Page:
FLIR Optical Gas Imaging Cameras Meet EPA Methane Rule Standards

FLIR Optical Gas Imaging Cameras Meet EPA Methane Rule Standards

Wednesday, September 14, 2016

GF320 Jonah

Two FLIR optical gas imaging (OGI) cameras – the FLIR GF320 and GF300 – have received sensitivity standard validation by UK-based National Physical Laboratory (NPL), making them compliant with the US Environmental Protection Agency (EPA’s) recently announced methane rule.

Earlier this year, the EPA released first-ever standards to cut methane emissions from the oil and gas sector. Part of that regulation, called Subpart OOOOa, or Quad Oa, requires leak detection and repair for oil and gas operations, recommending quarterly or bi-annual surveys using optical gas imaging cameras.

The EPA OOOOa methane rule references OGI technology like that in FLIR GF320 and GF300, as the best system of emission reduction (BSER) on specific sources at compressor stations and well sites across the United States. The rule adds that any OGI equipment used for compliance purposes must be capable of imaging a gas that is half methane, half propane at a concentration of 10,000 parts per millions (ppm), at a flow rate of less than 60 grams per hour, from a quarter inch diameter orifice. The NPL’s validation confirms that FLIR’s technology has these capabilities.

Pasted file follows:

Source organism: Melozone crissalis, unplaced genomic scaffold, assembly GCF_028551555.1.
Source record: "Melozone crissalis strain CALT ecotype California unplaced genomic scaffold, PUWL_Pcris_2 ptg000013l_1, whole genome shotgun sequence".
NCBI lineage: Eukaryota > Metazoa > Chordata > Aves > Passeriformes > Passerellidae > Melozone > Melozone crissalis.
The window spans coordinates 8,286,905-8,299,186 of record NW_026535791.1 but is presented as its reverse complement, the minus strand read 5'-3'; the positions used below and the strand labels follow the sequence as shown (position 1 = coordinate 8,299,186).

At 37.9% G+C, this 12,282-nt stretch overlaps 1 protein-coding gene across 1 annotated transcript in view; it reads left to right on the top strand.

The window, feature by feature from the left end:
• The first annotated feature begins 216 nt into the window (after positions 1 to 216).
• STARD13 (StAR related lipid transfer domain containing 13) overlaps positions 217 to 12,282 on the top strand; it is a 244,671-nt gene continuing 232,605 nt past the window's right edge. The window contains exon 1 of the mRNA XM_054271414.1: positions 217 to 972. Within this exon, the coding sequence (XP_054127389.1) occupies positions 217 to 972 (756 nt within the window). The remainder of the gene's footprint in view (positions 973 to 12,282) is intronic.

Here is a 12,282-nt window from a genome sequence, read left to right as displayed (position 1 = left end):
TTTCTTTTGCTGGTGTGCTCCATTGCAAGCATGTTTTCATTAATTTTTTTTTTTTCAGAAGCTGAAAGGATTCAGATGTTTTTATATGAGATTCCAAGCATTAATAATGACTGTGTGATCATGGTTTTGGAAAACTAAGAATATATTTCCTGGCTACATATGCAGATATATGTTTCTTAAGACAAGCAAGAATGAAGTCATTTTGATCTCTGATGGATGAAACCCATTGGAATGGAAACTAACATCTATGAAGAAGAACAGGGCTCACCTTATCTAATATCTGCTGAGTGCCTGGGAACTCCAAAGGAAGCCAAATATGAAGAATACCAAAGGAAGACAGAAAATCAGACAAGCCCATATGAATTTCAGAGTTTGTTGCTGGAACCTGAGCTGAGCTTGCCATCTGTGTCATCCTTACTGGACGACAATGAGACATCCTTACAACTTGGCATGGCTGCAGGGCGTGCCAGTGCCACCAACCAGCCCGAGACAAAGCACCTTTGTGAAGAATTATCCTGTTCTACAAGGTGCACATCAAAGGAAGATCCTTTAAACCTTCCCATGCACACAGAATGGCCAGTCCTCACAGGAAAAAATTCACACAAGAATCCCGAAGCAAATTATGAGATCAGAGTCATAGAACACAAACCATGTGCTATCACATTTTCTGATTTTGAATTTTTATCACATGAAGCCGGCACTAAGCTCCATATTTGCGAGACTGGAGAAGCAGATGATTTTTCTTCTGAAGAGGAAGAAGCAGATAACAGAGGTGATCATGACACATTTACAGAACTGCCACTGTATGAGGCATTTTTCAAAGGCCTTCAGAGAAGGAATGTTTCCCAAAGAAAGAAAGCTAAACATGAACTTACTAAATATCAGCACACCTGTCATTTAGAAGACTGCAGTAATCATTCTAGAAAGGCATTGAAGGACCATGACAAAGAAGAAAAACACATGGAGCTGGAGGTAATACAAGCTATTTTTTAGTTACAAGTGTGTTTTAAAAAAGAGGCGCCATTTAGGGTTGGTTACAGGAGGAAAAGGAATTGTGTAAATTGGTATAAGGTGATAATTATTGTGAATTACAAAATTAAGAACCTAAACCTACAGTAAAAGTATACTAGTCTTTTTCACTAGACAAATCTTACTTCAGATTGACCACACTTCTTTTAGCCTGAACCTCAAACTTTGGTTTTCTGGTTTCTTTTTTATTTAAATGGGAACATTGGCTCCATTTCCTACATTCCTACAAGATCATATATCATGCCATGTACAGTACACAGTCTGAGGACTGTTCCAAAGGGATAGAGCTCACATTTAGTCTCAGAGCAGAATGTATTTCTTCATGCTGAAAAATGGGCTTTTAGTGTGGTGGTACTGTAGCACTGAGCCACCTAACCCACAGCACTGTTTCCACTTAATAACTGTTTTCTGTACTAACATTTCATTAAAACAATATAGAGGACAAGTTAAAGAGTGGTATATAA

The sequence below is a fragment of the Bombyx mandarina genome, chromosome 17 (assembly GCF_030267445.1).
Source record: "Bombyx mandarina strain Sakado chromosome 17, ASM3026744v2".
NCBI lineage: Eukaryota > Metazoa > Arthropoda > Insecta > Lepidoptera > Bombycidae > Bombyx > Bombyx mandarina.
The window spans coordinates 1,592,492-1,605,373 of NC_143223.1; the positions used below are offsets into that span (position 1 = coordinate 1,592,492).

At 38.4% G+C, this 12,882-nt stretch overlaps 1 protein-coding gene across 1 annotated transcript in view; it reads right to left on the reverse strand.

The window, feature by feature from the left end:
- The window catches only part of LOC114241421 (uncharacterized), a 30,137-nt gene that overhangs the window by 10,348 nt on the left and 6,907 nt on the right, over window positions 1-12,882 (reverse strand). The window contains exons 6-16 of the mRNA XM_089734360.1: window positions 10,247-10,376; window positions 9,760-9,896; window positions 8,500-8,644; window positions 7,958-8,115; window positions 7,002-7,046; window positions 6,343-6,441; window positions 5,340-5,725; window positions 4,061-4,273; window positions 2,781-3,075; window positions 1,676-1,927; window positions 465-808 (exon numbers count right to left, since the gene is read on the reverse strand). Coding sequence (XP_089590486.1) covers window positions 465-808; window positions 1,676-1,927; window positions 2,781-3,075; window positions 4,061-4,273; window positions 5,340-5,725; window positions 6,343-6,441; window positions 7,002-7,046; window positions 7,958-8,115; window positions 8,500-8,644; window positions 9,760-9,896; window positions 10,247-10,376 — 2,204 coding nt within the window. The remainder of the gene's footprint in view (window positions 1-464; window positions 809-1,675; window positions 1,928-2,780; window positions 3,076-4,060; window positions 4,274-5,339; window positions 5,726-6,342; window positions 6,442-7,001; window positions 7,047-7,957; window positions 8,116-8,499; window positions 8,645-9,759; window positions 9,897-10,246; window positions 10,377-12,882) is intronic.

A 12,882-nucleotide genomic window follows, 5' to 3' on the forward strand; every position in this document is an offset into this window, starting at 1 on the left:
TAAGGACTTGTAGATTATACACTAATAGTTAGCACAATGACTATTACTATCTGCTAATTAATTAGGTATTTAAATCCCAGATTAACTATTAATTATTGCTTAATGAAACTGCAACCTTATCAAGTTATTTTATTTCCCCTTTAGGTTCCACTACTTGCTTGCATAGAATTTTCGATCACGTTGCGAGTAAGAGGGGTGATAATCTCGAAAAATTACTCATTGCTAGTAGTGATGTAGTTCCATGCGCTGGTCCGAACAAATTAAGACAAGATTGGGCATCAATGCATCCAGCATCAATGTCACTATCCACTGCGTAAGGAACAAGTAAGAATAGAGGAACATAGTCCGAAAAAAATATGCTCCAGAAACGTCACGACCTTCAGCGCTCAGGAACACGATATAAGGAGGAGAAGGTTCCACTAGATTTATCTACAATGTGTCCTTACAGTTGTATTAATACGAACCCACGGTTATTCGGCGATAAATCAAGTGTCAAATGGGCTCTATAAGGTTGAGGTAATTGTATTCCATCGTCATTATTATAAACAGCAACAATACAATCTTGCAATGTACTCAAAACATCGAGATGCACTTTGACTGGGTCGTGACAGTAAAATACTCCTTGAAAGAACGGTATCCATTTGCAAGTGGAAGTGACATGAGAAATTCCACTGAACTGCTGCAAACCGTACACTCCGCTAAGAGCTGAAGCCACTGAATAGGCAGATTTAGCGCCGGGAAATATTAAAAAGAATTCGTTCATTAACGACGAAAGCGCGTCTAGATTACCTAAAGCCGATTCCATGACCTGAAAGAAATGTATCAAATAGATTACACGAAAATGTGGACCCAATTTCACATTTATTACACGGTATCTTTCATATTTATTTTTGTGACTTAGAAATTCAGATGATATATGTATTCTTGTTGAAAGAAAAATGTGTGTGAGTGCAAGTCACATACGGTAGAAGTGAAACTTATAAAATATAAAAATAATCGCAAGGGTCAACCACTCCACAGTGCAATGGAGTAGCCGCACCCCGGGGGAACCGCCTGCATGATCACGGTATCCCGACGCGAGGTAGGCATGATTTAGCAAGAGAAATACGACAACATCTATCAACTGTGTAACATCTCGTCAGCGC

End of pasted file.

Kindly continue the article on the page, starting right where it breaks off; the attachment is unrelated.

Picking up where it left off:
Learn more about how FLIR is working with oil and gas customers facing these new regulations.

For more about the GF320 and GF300, visit: